The difference between killing and allowing to die

The one thing that proponents and opponents of euthanasia both agree on is that no one should have to die in pain.

In formulating its teaching on care at the end of life the Catholic tradition takes into account the absolute importance of effective pain relief and also makes a clear moral distinction between 'direct killing' and 'allowing to die'. At the core of these issues is intention.

Direct killing is any action or omission that intends the death of another i.e. the cause of death is the human intervention or omission. By contrast, withholding or withdrawing futile or overly burdensome treatment is judged as 'allowing to die' i.e. the disease or fatal condition overtaking the person is ultimately the cause of death. This is not euthanasia.

Administering pain relief is an action that can have the foreseen effect of shortening a person’s life. If a health professional directly intends the death of the patient, then the provision of such medication (at a dose level that is greater than what is needed to relieve the patient's pain) is wrong and is considered to be an act of killing, regardless of how well-meaning the person’s actions may be.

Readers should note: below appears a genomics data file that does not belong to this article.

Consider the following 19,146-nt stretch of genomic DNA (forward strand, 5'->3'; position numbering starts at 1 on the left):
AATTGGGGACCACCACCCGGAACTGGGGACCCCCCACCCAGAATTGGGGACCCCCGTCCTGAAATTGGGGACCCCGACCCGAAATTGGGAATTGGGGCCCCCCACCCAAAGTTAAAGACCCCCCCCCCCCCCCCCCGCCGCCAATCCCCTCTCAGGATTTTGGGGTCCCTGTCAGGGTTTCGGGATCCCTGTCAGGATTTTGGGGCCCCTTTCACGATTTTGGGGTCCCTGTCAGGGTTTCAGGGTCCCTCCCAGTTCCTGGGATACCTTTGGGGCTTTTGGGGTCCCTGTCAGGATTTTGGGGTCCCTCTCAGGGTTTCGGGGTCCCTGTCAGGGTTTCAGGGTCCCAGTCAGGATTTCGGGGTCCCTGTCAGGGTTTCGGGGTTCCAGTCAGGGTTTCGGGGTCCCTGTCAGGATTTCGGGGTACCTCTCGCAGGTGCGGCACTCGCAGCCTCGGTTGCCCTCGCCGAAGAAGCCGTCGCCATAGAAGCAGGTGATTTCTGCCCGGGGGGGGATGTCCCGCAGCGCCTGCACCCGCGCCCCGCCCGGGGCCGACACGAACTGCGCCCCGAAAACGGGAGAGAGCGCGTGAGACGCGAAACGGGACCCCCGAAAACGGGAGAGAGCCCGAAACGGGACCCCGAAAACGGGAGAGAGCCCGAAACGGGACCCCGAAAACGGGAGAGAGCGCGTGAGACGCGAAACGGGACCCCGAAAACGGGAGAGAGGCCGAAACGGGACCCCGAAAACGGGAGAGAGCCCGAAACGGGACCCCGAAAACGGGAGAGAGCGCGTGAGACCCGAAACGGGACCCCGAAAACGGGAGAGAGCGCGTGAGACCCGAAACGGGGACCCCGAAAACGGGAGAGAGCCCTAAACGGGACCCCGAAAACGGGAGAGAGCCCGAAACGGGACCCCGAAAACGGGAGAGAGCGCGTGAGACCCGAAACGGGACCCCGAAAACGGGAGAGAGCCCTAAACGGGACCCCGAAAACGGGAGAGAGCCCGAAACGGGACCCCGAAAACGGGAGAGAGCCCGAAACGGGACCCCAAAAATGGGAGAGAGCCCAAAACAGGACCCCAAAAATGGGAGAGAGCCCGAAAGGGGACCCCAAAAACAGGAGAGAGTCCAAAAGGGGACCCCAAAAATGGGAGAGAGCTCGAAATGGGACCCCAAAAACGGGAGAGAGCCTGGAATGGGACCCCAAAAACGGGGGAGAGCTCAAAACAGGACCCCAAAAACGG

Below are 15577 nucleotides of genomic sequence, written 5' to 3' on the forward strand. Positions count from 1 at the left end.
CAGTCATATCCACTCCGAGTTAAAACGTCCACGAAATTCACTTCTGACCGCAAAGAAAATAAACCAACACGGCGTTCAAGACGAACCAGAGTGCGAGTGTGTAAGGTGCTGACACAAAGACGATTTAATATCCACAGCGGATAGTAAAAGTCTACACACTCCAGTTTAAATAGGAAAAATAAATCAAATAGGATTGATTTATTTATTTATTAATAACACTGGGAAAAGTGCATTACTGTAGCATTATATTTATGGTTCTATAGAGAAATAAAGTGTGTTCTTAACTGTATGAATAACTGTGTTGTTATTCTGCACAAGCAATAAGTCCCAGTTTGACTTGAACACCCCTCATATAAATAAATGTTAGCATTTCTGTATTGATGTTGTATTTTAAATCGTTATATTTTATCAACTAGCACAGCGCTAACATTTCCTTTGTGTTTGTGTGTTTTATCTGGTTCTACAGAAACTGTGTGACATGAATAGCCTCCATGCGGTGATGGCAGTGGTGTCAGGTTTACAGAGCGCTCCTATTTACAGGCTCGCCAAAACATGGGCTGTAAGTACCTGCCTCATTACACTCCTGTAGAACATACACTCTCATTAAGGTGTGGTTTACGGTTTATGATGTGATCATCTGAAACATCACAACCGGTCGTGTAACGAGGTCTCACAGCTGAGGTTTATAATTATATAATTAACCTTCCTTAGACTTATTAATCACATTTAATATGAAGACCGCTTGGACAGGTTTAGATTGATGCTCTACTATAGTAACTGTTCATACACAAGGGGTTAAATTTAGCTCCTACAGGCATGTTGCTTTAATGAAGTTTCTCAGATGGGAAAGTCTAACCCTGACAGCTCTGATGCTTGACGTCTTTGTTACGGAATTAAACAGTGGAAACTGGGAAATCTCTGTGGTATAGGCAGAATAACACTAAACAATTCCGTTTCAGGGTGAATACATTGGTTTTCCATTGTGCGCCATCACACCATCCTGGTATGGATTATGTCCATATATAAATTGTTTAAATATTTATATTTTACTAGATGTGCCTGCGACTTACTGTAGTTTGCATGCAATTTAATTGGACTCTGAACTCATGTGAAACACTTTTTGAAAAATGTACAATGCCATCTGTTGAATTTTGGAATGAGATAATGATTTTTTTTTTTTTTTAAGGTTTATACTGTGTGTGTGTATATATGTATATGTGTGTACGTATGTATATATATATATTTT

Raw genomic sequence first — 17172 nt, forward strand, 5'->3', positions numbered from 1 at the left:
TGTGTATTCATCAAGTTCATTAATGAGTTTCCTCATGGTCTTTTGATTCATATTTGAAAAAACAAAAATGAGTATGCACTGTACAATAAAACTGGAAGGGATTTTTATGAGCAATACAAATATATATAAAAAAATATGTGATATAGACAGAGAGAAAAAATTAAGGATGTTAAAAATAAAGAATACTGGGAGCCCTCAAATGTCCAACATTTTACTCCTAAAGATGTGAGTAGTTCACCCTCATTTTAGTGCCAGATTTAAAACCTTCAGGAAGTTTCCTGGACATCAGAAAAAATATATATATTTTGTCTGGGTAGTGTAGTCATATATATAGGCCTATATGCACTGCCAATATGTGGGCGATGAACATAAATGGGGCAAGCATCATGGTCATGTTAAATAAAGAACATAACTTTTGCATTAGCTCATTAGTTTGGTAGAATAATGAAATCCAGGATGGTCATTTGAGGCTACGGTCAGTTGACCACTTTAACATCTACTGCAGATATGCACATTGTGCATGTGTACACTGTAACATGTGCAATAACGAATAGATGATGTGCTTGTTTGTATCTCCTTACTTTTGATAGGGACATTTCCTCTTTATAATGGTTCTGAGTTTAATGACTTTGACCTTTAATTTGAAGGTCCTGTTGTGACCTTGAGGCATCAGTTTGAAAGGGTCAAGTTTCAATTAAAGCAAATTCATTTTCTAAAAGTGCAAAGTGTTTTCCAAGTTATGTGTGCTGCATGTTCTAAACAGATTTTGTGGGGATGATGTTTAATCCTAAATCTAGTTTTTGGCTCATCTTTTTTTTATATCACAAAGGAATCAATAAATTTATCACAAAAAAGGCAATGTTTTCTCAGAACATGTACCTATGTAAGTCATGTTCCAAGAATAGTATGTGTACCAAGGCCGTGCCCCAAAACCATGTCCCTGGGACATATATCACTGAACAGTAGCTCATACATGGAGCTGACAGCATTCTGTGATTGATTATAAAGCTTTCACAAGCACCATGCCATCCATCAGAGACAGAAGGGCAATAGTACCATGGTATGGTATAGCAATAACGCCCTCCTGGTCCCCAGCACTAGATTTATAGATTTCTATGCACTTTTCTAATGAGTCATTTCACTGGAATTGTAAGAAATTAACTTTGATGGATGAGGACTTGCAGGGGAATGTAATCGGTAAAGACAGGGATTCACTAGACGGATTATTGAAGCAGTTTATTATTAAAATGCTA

If, however, the health professional's sole intention is the relief of pain, the fact that the administration of the pain medication has more than one outcome – one positive (relief of pain) and one negative (earlier death) – does not make their action wrong; it is not act of 'direct killing' because, while an earlier death may be foreseen, it is an unintended consequence. Once again, this is not euthanasia and it is misleading and confusing to refer to such actions as “passive euthanasia” as some do.

When medicine can no longer provide a cure for persons at the end of life the proper management of a patient’s pain and other physical symptoms is vital if the spiritual and relational aspects of the person are to be addressed. All those who are dying should have the opportunity to proper health care and pain relief based on a universal and unconditional respect for the fundamental equality of all persons.

John Kleinsman 
The Nathaniel Centre